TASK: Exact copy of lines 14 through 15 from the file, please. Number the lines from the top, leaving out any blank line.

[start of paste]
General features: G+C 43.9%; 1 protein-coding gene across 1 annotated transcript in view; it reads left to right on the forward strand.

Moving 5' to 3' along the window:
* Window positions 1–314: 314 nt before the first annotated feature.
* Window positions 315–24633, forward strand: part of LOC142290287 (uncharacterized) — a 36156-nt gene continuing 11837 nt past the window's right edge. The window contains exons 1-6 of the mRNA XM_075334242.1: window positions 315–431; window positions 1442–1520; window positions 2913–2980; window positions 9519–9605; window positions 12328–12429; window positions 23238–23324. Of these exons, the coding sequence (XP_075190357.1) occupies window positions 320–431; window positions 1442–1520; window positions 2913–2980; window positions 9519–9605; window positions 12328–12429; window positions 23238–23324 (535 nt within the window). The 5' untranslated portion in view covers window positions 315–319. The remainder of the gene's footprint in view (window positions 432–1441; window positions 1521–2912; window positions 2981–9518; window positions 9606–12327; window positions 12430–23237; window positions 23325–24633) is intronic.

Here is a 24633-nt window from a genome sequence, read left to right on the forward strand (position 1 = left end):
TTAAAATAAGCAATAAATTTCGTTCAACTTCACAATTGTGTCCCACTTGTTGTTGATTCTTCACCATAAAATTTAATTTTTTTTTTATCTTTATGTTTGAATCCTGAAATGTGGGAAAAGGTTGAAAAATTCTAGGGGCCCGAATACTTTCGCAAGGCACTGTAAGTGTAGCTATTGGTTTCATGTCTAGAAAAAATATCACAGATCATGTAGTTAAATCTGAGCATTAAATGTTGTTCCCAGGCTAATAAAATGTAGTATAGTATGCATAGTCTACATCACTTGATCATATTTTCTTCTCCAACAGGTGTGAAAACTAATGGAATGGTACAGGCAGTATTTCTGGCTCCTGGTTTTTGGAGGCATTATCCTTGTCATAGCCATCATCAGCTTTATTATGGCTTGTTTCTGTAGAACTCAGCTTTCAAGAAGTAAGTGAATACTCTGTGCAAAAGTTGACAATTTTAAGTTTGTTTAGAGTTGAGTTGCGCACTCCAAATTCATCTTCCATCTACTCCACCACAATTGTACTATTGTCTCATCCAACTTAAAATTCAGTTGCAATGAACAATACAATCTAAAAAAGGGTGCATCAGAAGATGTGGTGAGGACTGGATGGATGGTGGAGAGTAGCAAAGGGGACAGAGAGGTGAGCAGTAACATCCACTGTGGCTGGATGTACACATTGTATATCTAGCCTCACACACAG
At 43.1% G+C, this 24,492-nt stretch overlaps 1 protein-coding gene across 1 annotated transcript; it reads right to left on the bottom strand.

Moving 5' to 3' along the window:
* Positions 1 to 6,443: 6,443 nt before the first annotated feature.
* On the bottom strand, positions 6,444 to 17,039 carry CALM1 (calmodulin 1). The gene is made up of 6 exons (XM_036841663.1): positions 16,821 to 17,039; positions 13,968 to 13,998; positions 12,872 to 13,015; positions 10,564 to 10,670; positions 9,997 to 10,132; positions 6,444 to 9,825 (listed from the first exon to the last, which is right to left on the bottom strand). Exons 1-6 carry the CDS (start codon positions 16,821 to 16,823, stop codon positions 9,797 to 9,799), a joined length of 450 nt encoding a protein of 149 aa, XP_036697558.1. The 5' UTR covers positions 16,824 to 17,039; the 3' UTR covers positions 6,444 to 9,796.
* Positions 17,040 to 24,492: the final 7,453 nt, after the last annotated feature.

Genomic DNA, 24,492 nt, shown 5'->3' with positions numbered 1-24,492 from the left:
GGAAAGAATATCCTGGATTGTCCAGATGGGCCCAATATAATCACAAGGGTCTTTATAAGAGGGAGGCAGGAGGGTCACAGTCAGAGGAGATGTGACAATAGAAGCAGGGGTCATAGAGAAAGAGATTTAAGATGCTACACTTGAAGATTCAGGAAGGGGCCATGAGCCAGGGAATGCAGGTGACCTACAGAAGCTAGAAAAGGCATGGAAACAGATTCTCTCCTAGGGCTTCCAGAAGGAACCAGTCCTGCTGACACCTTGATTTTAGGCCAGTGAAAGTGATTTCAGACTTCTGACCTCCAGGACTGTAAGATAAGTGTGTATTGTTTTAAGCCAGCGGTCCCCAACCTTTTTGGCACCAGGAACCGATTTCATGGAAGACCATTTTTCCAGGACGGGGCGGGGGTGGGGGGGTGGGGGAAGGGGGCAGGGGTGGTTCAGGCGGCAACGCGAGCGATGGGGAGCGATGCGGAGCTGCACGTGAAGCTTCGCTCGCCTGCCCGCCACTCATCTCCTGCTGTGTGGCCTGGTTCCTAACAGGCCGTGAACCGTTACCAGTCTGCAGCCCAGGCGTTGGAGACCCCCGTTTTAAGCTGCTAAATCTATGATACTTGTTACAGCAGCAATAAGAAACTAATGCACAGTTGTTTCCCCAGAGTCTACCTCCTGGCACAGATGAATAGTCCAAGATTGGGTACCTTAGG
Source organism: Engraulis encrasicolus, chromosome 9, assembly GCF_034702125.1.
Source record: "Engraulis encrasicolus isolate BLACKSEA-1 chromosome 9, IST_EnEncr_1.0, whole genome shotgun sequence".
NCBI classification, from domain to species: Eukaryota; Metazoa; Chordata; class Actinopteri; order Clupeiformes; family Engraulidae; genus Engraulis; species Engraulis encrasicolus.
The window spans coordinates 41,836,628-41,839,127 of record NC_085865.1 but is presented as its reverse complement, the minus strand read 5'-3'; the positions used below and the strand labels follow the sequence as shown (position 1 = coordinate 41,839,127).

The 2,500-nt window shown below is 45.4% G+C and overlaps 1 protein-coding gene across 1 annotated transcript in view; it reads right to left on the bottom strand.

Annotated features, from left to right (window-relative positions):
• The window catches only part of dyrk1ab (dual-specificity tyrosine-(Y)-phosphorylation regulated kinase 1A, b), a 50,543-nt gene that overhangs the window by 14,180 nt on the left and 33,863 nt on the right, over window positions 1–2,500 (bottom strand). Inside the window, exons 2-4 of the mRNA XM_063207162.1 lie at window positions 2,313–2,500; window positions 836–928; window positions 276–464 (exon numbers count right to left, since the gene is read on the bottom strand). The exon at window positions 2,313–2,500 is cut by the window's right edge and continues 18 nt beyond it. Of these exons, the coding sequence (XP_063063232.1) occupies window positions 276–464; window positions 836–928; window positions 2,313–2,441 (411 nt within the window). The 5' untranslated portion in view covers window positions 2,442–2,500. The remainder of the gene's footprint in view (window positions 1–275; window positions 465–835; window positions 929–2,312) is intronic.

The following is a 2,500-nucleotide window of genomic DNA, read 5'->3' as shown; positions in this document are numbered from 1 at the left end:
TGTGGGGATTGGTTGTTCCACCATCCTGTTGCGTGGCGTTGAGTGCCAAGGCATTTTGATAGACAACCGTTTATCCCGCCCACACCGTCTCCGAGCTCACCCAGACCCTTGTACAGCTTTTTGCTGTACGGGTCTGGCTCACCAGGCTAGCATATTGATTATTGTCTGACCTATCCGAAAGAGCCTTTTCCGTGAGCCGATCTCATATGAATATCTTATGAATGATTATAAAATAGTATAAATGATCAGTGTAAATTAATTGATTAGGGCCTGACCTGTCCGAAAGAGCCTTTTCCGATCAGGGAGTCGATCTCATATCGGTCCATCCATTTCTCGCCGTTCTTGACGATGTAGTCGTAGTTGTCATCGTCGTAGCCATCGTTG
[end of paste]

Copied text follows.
Source organism: Engraulis encrasicolus, chromosome 9, assembly GCF_034702125.1.
Source record: "Engraulis encrasicolus isolate BLACKSEA-1 chromosome 9, IST_EnEncr_1.0, whole genome shotgun sequence".